Friday, Jan. 5

Recyclers present parking need to council          Send a link to a friend

[JAN. 5, 2007]  City aldermen listened as local scrap metal collectors described a problem that they have encountered in conducting their business. Henry Dinger and Kevin Bruce of 1000 College St. were issued a parking citation for having their loaded trailer parked on the city street.

The men collect scrap metal, heaters and appliances that people have dumped, left in alleys or set out at curbside for the taking. "We're just trying to keep the city clean," Bruce said.

Bruce said that they were first told that it would be OK to have their trailer parked on the street as long as it was moved every 72 hours and taken away. They said that it is one day, two days at most, between times that the trailer is moved. They haul away what's on it to the scrap yard one, two or three times per week.

He said that on occasion they have been parking the trailers loaded with appliances and recyclable metal on the street. Management at the apartment house where they live does not want them taking up the parking spaces with the trailers.

Zoning is C-2 (commercial) on one side of the street and R-2 (residential) on the other. C-2 does not allow for recycling processes or recycling storage on property or junk on trailers, city code enforcement officer Les Last said.

Dinger's wife, Paula, asked if there was something they could do, like put a tarp over the trailer that would cover up the appliances.

She also called to question other similar situations around town.

City attorney Bill Bates said: "We're not getting into who's doing what. If you're in violation of the city code, you're in violation. We can't ignore it."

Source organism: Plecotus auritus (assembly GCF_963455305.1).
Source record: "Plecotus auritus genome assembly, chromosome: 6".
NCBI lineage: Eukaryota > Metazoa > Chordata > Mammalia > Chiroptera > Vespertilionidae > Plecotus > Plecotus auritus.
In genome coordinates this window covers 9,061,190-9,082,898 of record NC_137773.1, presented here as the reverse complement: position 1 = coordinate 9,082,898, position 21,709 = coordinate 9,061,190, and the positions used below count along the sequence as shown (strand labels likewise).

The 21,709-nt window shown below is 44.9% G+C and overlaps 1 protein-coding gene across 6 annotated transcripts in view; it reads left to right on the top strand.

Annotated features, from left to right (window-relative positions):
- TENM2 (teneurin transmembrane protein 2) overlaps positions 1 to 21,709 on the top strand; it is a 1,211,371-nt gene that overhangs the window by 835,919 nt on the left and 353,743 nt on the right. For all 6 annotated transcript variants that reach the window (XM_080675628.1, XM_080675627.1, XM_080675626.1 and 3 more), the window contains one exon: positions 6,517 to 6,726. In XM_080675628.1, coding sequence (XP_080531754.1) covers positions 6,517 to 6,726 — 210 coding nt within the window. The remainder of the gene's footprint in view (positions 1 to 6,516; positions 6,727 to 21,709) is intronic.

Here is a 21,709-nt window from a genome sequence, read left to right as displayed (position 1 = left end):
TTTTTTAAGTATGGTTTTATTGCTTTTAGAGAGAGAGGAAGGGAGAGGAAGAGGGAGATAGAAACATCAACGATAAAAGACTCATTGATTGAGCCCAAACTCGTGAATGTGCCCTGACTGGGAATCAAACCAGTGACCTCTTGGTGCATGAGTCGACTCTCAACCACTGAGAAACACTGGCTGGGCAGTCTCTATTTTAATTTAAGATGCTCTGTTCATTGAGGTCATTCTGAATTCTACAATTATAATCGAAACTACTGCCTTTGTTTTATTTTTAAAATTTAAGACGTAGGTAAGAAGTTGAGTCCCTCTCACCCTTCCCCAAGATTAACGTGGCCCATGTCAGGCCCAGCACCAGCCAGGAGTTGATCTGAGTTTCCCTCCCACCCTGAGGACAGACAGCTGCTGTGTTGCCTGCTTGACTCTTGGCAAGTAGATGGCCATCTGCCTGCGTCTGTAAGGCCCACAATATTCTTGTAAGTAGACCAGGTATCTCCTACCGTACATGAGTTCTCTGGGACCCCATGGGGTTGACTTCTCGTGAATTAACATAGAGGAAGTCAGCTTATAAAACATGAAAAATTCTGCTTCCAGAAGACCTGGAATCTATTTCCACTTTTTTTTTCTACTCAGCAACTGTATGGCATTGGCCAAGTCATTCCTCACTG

"I understand," she said.

"I think it's up to the city council to decide whether they want Mr. Last to enforce the ordinances for the city of Lincoln or they don't want him to enforce them. It's a violation to park a trailer with junk in a residential district."

"It's an eyesore for the people that live there," Marty Neitzel said.

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It was further clarified that landscape waste that is seen left on some trailers is not the same as junk.

Alderman Buzz Busby said: "We have an ordinance on the books; we have to enforce it. If we don't want the ordinance enforced, let's take it off the books."

Alderman Marty Neitzel said, "We appreciate what you're trying to do, but the only way to do it is to find some place to park it." She suggested that they seek a commercial place to park.

Bruce that said that they've looked into several places before and it was too expensive.

They would if they could afford to, but they don't make enough money from it to do that.

Dinger and Bruce said that they had a man call them recently who said he was going to be charged $45 to take away a washing machine. They went and picked it up for free. The recyclers said that they don't charge anything, but sometimes someone will give them a little gas money and that helps.

Alderman Jonie Tibbs said: "I think it is a wonderful service. A lot of people can't afford to get rid of appliances, yet you can't do it in a residential area."

Most everyone commented that the work they are doing is a benefit to citizens and the community.

"We're open to any options up here. We're here because we're at a loss for what to do, the metal scrappers said.

The aldermen and Mayor Beth Davis agreed that this is a good and useful service that is being provided. Perhaps they could find some other industrial or commercial place to park and be able to continue their service. Davis invited the group to come to her office to discuss the matter further at another time.

[Jan Youngquist]


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